Preclinical and clinical studies suggest that cannabidiol (CBD) found in Cannabis spp. has broad therapeutic value. CBD products can currently be purchased online, over the counter and at Cannabis-specific dispensaries throughout most of the country, despite the fact that CBD is generally deemed a Schedule I controlled substance by the U.S. Consumers are using CBD as a specific therapy for multiple diverse medical conditions-particularly pain, anxiety, depression, and sleep disorders. These data provide a compelling rationale for further research to better understand the therapeutic potential of CBD.
Perception of Benefits and Harms of Medical Cannabis among Seriously Ill Patients in an Outpatient Palliative Care Practice
Patients with serious illness often have pain, uncontrolled symptoms, and poor quality of life. Evidence continues to evolve regarding the role of cannabis to treat chronic pain, nausea, and anorexia. Little is known about how patients with serious illness perceive its benefits and harms. Given that an increasing number of clinicians across the United States are treating patients with medical cannabis, it is important for providers to understand patient beliefs about this modality.
In traditional medicine, Cannabis sativa has been prescribed for a variety of diseases. Today, the plant is largely known for its recreational purpose, but it may find a way back to what it was originally known for: a herbal remedy. Endogenous cannabinoids (endocannabinoids) have shown a regulatory role in inflammation and mucosal permeability of the gastrointestinal tract where they likely interact with the gut microbiome. Opioids are frequently used to treat abdominal pain in IBD; however, heavy opioid use in IBD is associated with opioid dependency and higher mortality. This review highlights latest advances in the potential treatment of IBD using Cannabis/cannabinoids or opioids.
Cannabis shenanigans: advocating for the restoration of an effective treatment of pain following spinal cord injury
Cannabis is an effective treatment for pain following spinal cord injury that should be available to patients and researchers. The major argument against the rescheduling of cannabis is that the published research is not convincing. People living with chronic pain should not have to risk addiction, social stigma, restrictions on employment and even criminal prosecution in order to deal with their pain. It is time to end the shenanigans and have an open, transparent discussion of the true benefits of this much-beleaguered medicine.
To analyze available data related to the use of cannabinoids in medicine, with a special focus on pain management in cancer. The use of cannabis for medical purposes is growing but there are still numerous questions to be solved: effectiveness, safety, and specific indications. The endocannabinoid system is a potential therapeutic target. Cannabinoids may be considered as potential adjuvant in cancer-related pain management. Cannabidiol appears to be the drug of choice. Analgesic trial designs should evolve to get closer to real-life practice and to avoid biases.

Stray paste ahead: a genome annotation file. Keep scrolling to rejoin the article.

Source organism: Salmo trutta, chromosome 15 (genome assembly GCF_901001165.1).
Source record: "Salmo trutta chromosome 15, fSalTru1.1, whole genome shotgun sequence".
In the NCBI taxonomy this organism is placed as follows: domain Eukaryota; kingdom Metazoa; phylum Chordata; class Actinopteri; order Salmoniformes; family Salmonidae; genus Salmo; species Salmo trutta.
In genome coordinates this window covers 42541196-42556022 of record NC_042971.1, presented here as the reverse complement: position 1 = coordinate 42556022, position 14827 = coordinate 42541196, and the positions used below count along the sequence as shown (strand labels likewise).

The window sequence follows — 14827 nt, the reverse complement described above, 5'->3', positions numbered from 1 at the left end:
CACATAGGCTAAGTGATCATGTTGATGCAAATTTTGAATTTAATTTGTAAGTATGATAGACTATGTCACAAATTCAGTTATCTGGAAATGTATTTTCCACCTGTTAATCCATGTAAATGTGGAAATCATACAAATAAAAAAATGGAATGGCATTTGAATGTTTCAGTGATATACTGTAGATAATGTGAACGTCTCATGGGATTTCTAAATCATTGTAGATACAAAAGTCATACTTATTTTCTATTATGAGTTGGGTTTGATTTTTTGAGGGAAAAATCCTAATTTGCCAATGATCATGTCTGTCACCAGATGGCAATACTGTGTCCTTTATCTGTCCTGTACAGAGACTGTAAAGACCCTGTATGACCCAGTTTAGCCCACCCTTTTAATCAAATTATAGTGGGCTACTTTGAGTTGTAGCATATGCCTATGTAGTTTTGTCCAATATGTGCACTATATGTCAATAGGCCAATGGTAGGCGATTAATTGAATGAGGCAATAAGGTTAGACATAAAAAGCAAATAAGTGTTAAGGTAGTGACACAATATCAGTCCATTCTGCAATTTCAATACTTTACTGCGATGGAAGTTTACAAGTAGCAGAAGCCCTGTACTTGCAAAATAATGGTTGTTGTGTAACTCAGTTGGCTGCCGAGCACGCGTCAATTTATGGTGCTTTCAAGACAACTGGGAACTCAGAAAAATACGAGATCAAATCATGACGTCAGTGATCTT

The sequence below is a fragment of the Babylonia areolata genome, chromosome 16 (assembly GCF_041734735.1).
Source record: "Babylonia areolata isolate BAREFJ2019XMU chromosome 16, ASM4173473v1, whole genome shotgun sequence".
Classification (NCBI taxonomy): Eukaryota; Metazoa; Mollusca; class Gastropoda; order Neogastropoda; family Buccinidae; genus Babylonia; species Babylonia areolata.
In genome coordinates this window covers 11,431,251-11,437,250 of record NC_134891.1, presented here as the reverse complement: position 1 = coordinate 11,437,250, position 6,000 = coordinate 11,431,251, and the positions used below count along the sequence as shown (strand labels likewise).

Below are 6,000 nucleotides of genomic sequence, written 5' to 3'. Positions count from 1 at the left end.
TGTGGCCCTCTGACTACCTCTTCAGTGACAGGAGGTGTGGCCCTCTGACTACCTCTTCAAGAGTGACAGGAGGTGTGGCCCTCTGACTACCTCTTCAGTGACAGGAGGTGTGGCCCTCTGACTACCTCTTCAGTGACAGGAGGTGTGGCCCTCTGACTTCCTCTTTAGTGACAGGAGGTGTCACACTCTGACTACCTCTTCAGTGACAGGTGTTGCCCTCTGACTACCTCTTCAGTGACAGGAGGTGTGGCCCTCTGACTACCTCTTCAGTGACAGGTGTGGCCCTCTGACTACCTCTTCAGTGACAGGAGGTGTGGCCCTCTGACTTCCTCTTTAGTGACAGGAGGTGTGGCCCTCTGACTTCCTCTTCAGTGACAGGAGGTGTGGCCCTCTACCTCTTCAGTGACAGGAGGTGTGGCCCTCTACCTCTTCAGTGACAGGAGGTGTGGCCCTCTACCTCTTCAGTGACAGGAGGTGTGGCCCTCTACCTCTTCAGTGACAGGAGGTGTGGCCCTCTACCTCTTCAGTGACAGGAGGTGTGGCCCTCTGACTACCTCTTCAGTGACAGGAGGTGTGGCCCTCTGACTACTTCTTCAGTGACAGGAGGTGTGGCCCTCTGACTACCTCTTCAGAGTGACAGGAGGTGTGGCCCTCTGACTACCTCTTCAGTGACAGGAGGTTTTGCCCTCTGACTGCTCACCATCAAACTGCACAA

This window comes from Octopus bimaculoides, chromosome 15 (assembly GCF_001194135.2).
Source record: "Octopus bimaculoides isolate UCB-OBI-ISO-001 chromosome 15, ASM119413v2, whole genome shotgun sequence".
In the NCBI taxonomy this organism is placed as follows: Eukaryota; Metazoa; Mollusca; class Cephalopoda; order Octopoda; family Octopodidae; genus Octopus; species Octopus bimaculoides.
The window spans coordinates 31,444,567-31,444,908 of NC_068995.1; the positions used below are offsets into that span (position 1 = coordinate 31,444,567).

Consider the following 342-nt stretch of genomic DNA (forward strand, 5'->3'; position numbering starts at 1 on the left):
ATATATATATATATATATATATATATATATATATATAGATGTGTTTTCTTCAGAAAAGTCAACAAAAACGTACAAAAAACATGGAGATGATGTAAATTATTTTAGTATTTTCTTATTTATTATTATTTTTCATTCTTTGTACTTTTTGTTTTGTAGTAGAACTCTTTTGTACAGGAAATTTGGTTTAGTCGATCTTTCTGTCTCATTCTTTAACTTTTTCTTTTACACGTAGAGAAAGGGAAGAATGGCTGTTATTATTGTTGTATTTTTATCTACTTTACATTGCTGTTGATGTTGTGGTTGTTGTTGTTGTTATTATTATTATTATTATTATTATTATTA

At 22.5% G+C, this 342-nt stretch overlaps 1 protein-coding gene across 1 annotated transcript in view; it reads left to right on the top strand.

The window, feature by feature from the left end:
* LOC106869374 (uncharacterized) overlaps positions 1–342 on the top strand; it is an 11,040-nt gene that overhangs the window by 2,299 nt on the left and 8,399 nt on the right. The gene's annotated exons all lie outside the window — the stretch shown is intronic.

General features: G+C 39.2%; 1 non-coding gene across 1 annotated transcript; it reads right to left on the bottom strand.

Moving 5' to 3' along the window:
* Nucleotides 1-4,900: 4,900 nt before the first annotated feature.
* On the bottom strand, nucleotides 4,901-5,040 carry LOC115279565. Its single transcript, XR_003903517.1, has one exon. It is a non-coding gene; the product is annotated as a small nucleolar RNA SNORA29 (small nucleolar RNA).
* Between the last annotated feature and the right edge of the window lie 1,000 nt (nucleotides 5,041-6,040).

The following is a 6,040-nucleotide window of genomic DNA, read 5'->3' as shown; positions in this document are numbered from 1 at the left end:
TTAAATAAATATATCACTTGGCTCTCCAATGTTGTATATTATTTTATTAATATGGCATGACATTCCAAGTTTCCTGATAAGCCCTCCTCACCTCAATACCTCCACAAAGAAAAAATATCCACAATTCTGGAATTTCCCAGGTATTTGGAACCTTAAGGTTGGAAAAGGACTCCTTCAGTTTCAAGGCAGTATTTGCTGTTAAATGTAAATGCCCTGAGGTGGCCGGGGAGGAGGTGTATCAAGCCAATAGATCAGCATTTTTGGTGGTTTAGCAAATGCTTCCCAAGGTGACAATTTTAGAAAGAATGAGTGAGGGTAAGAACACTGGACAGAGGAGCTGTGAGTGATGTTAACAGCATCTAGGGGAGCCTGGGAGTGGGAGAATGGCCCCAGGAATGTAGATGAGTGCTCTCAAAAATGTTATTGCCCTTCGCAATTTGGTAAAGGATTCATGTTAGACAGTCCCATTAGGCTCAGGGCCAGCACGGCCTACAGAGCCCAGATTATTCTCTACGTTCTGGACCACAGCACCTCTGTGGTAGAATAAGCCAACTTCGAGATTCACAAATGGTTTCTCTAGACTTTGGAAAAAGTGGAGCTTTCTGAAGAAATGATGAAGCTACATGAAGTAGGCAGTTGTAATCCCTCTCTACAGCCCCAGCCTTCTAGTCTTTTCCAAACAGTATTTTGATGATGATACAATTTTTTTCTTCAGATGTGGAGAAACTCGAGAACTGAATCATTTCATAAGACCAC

Clinicians involved in pain management can finally include cannabis or cannabis-related products in their therapeutic armamentarium as a growing number of countries have approved them for pain relief. The growing public opinion, pushing toward the legalization of the use of cannabis in chronic pain and various rheumatological conditions, makes it necessary to have educational programs that modify the concerns and widespread preconceptions related to this topic in the medical community by increasing confidence.
Medical cannabis in the treatment of cancer pain and spastic conditions and options of drug delivery in clinical practice
The use of cannabis for medical purposes has been recently legalised in many countries including the Czech Republic. As a result, there is increased interest on the part of physicians and patients in many aspects of its application. This mini review briefly covers the main active substances of the cannabis plant and mechanisms of action. It focuses on two conditions, cancer pain and spasticity in multiple sclerosis, where its effects are well-documented.
Marijuana has been proposed as treatment for a widening spectrum of medical conditions. Marijuana is a substance with many properties that may be applicable to the management of amyotrophic lateral sclerosis (ALS). These include analgesia, muscle relaxation, bronchodilation, saliva reduction, appetite stimulation, and sleep induction.
Cannabidiol (CBD) is one of the cannabinoids with non-psychotropic action, extracted from Cannabis sativa. CBD is a terpenophenol and it has received a great scientific interest thanks to its medical applications. This compound showed efficacy as anti-seizure, antipsychotic, neuroprotective, antidepressant and anxiolytic. The results of scientific studies obtained so far the use of CBD in clinical applications could represent hope for patients who are resistant to all conventional anti-epileptic drugs.
Legal access to marijuana, most frequently as “medical marijuana,” is becoming more common in the United States, but most states do not specify sickle cell disease as a qualifying condition. We were aware that some of our patients living with sickle cell disease used illicit marijuana, and we sought more information about this. Our findings and those of others create a rationale for research into the possible therapeutic effects of marijuana or cannabinoids, the presumed active constituents of marijuana, in sickle cell disease.